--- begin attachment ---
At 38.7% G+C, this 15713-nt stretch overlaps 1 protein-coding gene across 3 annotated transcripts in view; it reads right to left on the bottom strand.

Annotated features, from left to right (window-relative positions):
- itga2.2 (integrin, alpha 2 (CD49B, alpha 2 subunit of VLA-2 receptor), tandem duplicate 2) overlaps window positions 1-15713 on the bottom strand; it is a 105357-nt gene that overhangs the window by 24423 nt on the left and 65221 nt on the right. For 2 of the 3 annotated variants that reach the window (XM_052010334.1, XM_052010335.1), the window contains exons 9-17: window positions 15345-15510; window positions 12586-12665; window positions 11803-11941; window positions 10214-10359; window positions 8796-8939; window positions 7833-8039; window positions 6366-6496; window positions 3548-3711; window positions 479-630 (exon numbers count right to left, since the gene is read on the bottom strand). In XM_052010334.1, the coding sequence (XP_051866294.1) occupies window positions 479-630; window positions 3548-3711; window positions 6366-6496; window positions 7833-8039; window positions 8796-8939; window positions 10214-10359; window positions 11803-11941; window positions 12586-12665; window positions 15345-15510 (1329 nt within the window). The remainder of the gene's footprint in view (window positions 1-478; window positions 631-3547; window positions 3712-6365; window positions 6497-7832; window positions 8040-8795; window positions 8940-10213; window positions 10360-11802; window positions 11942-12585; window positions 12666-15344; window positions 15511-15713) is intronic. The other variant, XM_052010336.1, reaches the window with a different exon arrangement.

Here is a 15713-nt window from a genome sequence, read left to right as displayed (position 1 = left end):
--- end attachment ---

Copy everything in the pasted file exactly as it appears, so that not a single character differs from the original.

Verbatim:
At 38.7% G+C, this 15713-nt stretch overlaps 1 protein-coding gene across 3 annotated transcripts in view; it reads right to left on the bottom strand.

Annotated features, from left to right (window-relative positions):
- itga2.2 (integrin, alpha 2 (CD49B, alpha 2 subunit of VLA-2 receptor), tandem duplicate 2) overlaps window positions 1-15713 on the bottom strand; it is a 105357-nt gene that overhangs the window by 24423 nt on the left and 65221 nt on the right. For 2 of the 3 annotated variants that reach the window (XM_052010334.1, XM_052010335.1), the window contains exons 9-17: window positions 15345-15510; window positions 12586-12665; window positions 11803-11941; window positions 10214-10359; window positions 8796-8939; window positions 7833-8039; window positions 6366-6496; window positions 3548-3711; window positions 479-630 (exon numbers count right to left, since the gene is read on the bottom strand). In XM_052010334.1, the coding sequence (XP_051866294.1) occupies window positions 479-630; window positions 3548-3711; window positions 6366-6496; window positions 7833-8039; window positions 8796-8939; window positions 10214-10359; window positions 11803-11941; window positions 12586-12665; window positions 15345-15510 (1329 nt within the window). The remainder of the gene's footprint in view (window positions 1-478; window positions 631-3547; window positions 3712-6365; window positions 6497-7832; window positions 8040-8795; window positions 8940-10213; window positions 10360-11802; window positions 11942-12585; window positions 12666-15344; window positions 15511-15713) is intronic. The other variant, XM_052010336.1, reaches the window with a different exon arrangement.

Here is a 15713-nt window from a genome sequence, read left to right as displayed (position 1 = left end):